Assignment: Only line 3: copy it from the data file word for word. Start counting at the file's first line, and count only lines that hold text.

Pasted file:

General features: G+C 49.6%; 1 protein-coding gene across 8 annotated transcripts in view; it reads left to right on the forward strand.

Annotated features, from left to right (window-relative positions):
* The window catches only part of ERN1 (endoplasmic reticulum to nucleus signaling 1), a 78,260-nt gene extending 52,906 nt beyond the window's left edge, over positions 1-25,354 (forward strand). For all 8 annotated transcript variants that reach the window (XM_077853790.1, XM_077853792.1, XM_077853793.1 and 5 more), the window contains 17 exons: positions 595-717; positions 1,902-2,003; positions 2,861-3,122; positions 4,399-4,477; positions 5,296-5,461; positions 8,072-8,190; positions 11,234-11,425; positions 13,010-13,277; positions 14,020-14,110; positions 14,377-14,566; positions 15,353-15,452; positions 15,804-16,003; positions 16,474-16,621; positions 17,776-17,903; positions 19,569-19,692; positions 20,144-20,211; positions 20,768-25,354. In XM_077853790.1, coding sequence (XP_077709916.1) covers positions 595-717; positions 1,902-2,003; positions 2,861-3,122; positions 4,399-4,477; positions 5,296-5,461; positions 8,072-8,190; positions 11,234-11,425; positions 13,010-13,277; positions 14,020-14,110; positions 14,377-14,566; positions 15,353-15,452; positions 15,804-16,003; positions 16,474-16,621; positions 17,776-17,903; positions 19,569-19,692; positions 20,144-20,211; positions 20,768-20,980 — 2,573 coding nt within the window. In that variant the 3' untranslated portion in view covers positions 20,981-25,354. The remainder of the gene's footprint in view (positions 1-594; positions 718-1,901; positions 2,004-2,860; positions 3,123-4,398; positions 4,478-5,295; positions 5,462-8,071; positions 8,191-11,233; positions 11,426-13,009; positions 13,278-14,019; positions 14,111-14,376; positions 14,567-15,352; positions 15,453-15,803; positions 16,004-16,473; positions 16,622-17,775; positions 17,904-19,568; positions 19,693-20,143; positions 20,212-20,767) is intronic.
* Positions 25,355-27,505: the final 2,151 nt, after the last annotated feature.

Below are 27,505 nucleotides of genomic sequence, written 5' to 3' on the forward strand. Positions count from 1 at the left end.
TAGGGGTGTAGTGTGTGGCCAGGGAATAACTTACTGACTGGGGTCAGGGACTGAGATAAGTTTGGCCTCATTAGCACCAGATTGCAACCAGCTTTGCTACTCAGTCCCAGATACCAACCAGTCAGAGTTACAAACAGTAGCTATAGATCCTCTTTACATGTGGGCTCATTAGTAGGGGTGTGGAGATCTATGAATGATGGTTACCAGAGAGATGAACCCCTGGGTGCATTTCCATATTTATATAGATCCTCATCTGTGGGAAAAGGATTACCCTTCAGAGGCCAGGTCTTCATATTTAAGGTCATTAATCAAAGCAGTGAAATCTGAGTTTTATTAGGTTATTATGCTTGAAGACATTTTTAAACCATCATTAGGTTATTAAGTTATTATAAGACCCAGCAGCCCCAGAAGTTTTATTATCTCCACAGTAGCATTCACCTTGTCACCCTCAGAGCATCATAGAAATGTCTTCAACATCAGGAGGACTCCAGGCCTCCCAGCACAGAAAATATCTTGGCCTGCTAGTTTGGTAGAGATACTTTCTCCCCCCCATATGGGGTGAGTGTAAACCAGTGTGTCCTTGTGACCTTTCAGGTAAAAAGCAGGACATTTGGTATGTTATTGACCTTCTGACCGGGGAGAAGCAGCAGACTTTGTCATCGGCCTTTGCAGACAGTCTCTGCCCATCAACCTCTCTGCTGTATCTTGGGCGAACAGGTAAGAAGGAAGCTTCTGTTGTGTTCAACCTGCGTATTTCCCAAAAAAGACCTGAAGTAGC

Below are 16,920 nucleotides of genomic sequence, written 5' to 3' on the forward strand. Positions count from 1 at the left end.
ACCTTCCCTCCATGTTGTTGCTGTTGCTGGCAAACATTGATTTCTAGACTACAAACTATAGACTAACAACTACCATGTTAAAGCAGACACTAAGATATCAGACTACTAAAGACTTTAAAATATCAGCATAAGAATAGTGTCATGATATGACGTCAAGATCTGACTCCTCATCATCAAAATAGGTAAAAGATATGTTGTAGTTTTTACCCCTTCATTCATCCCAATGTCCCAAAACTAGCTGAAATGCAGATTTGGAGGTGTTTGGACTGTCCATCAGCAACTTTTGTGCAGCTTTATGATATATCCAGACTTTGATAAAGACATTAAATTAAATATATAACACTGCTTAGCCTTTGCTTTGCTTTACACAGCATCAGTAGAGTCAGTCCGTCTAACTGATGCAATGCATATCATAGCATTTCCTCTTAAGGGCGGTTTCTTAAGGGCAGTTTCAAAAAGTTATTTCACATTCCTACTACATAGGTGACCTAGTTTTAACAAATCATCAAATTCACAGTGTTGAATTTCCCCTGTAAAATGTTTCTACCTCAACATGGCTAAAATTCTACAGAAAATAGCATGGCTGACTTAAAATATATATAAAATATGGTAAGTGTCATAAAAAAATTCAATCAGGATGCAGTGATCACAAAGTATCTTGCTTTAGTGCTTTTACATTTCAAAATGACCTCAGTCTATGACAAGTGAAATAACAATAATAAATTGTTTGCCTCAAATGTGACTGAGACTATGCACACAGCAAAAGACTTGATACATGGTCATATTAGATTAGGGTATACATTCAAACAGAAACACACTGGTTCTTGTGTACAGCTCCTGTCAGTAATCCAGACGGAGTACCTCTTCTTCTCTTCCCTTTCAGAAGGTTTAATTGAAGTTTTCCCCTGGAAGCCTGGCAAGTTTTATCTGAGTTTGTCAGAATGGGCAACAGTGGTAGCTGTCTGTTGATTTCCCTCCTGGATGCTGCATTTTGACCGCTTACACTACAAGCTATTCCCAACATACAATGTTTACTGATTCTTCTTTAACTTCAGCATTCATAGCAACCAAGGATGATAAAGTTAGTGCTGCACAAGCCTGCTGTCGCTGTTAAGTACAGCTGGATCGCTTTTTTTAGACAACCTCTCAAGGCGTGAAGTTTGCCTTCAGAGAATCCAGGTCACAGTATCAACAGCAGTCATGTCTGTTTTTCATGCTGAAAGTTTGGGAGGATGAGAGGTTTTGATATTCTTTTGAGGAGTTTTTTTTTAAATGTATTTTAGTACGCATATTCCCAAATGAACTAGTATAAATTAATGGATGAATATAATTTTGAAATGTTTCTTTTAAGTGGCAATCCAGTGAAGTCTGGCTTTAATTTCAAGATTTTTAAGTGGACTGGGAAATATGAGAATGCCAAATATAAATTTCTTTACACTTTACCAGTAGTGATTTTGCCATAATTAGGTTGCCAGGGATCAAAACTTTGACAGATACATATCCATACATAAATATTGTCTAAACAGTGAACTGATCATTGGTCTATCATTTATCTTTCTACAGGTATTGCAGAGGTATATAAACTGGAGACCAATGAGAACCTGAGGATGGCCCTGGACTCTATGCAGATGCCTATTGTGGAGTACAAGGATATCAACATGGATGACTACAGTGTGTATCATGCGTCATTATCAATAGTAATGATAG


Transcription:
* The window catches only part of ERN1 (endoplasmic reticulum to nucleus signaling 1), a 78,260-nt gene extending 52,906 nt beyond the window's left edge, over positions 1-25,354 (forward strand). For all 8 annotated transcript variants that reach the window (XM_077853790.1, XM_077853792.1, XM_077853793.1 and 5 more), the window contains 17 exons: positions 595-717; positions 1,902-2,003; positions 2,861-3,122; positions 4,399-4,477; positions 5,296-5,461; positions 8,072-8,190; positions 11,234-11,425; positions 13,010-13,277; positions 14,020-14,110; positions 14,377-14,566; positions 15,353-15,452; positions 15,804-16,003; positions 16,474-16,621; positions 17,776-17,903; positions 19,569-19,692; positions 20,144-20,211; positions 20,768-25,354. In XM_077853790.1, coding sequence (XP_077709916.1) covers positions 595-717; positions 1,902-2,003; positions 2,861-3,122; positions 4,399-4,477; positions 5,296-5,461; positions 8,072-8,190; positions 11,234-11,425; positions 13,010-13,277; positions 14,020-14,110; positions 14,377-14,566; positions 15,353-15,452; positions 15,804-16,003; positions 16,474-16,621; positions 17,776-17,903; positions 19,569-19,692; positions 20,144-20,211; positions 20,768-20,980 — 2,573 coding nt within the window. In that variant the 3' untranslated portion in view covers positions 20,981-25,354. The remainder of the gene's footprint in view (positions 1-594; positions 718-1,901; positions 2,004-2,860; positions 3,123-4,398; positions 4,478-5,295; positions 5,462-8,071; positions 8,191-11,233; positions 11,426-13,009; positions 13,278-14,019; positions 14,111-14,376; positions 14,567-15,352; positions 15,453-15,803; positions 16,004-16,473; positions 16,622-17,775; positions 17,904-19,568; positions 19,693-20,143; positions 20,212-20,767) is intronic.